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Filed under: Dave Clarke, Soccer Coaching, Soccer Fitness, Soccer News, Soccer Refereeing, Soccer Skills, Soccer Team Management, Soccer Training | Tags: Barcelona, brazil, creating space, midfield, tactics
We were playing against a tough-tackling midfield-heavy outfit. It was near half-time and we hadn’t even produced a meaningful shot on goal. The opposition had been pressing us hard in midfield and our fast passing game was hitting a brick wall.
I could see my players were getting frustrated with being unable to get the ball through the midfield – that was, until one of my centre-backs decided to take the game into his own hands, and punted a ball over the midfield and behind the opposition defence. One of my forwards eagerly took it in his stride and found the back of the net – fantastic!
The opposition then had a problem in deciding how to defend against the type of ball that had caught them out. After a couple more lobs over the top, they had to pull players out of midfield. Reacting to that, we quickly reverted back to our fast passing game, and the success we know that brings.
The long ball isn’t pretty, but used tactically it can be very effective. And I have to admit I had nothing to do with instigating it – it was my players’ frustation that led to them formulating their own instinctive solution, and that’s something a coach always likes to see.
Players need to be aware of all sorts of things in matches and space is a certainly one of them. If they are struggling to find space then they need to do something to create it – individually, by losing markers, or as a unit, by stretching play.
After all, if you watch passing teams like Barcelona or Brazil you will see them pinging long passes forwards or sideways to lose the predictability of their set-up play. So even for the best in the world, a long ball maybe isn’t such a bad thing!
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Filed under: Dave Clarke, Soccer Coaching, Soccer Fitness, Soccer News, Soccer Refereeing, Soccer Skills, Soccer Team Management, Soccer Training | Tags: billy clifford, Chelsea, England, fa youth cup, midfield, playmaker, youth, youtube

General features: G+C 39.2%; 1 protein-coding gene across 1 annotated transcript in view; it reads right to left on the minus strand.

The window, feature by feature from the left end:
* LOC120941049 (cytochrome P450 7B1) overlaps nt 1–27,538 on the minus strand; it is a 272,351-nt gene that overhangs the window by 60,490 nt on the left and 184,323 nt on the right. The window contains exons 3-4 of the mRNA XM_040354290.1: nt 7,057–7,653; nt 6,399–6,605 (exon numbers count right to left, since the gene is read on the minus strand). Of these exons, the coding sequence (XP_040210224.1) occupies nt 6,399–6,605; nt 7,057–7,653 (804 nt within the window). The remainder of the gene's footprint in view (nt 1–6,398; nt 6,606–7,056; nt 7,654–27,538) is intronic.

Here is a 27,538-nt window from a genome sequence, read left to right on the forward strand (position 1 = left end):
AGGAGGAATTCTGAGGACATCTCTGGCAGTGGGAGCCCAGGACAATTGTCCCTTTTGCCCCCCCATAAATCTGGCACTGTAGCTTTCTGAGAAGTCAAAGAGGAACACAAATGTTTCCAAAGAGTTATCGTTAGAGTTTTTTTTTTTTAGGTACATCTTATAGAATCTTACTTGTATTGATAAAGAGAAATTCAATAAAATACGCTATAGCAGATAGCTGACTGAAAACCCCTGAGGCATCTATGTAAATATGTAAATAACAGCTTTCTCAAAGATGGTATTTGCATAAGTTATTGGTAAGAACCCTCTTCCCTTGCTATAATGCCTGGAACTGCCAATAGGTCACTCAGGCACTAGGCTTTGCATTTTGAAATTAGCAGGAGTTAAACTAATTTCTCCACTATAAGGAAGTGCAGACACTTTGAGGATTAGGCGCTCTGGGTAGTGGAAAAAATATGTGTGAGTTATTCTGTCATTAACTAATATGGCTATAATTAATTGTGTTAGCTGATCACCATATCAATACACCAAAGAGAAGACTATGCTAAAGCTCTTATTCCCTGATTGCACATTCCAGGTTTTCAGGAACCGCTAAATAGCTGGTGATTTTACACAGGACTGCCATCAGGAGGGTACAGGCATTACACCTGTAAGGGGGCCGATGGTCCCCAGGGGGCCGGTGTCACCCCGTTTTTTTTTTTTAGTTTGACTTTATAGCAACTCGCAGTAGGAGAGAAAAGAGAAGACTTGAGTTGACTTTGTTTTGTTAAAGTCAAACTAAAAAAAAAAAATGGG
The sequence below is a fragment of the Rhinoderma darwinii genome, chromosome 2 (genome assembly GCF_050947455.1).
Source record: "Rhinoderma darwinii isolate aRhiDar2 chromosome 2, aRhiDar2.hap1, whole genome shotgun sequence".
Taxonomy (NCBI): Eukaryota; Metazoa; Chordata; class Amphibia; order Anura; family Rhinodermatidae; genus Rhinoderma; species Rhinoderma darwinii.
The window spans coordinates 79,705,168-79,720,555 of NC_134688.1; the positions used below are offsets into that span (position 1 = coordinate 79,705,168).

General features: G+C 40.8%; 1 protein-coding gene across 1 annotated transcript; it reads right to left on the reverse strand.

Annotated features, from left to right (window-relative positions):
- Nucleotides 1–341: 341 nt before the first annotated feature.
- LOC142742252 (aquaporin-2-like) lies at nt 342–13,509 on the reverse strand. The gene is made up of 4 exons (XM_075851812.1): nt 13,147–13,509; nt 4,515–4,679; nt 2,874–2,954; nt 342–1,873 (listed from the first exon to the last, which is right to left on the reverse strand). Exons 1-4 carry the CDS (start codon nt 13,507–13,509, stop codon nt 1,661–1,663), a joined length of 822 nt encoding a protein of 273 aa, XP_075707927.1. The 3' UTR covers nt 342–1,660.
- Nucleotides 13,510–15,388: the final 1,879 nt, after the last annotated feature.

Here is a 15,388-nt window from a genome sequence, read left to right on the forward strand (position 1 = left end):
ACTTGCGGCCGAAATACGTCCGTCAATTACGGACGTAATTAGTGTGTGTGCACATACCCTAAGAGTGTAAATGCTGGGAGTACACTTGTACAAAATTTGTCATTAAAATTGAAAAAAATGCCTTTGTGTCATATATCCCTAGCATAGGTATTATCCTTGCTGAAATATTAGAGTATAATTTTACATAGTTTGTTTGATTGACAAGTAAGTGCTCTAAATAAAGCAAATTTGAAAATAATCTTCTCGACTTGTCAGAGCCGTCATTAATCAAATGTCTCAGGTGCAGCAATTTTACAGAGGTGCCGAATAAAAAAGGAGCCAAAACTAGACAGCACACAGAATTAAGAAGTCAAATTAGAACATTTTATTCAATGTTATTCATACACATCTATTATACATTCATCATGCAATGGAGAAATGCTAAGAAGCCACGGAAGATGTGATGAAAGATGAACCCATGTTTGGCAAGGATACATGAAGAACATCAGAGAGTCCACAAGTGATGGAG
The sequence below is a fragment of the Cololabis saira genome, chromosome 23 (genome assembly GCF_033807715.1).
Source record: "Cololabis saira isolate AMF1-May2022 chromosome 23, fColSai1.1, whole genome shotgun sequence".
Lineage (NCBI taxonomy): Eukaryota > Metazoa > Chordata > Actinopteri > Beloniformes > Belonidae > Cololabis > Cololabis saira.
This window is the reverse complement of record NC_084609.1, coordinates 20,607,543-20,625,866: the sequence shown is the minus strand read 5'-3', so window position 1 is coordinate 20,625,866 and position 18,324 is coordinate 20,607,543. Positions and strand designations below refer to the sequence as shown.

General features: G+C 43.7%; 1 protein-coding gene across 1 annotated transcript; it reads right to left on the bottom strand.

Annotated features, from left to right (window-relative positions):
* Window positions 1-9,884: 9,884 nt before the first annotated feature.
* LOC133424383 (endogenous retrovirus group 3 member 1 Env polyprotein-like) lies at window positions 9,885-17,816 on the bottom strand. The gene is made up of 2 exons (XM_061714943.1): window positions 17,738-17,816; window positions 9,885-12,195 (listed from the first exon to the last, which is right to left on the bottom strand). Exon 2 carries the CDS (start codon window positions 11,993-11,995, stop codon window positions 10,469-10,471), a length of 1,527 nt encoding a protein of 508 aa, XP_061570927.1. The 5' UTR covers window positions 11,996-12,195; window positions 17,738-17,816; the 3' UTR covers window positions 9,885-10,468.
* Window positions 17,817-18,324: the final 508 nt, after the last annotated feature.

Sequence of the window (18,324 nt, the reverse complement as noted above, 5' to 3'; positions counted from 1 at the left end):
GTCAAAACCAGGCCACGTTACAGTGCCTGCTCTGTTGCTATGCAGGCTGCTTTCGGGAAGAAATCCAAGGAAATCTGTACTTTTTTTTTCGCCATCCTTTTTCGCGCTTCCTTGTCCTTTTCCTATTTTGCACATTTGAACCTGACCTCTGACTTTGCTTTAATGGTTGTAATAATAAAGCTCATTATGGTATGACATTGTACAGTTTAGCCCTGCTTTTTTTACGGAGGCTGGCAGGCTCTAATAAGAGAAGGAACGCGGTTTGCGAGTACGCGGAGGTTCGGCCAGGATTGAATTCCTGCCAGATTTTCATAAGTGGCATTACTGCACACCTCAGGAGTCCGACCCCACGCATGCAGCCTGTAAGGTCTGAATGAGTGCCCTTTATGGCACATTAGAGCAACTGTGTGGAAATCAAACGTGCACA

At the moment he thrives in the atmosphere of Chelsea U21s where he has built up a great understanding with the more famous Josh McEachran. Their appreciation of what each other can do gives them an extra dimension to the quality and skill of play all over the pitch.
His youth team manager, Dermot Drummy is very impressed: “He’s a very good player Billy, an absolutely excellent standard of player for me and he’ll set the way we play; a leader on and off the field. [He’s] a fantastic trainer and he’ll set the standard for us on and off the pitch like that…we want that sort of leadership.
“He’s a player who can play anywhere. He has a footballer’s intelligence, he has everything, and he’s a winner.”
Indeed he is, having played a key role in FA Youth Cup and Premier Reserve League trophy successes in recent times. He also joined Andre Villas-Boas’ first-team squad on tour in Asia in 2011 and has been on the substitutes bench in the UEFA Champions League.
His versatility and ability to also play wide or at full-back will make him an enticing and intriguing prospect for a loan move to a Championship team – in the right team he would be a huge asset.
Hopefully he will progress over the next couple of years because this boy is exactly the type of player England needs.
Watch this video clip of him and see his vision and skills.
See also The Brazilian attacker
See also The German defender
Filed under: Dave Clarke, Soccer Coaching, Soccer Fitness, Soccer News, Soccer Refereeing, Soccer Skills, Soccer Team Management, Soccer Training | Tags: attacking, creative, drill, exercise, midfield, passing, shoot, skills, target man
By David Clarke
The quality and organisation of a team’s support play is crucial in any match scenario – the midfield must have good control of the ball to create space for a pass into attacking positions. Controlling the ball in midfield and then making sure possession is retained is key to making forward attacking passes.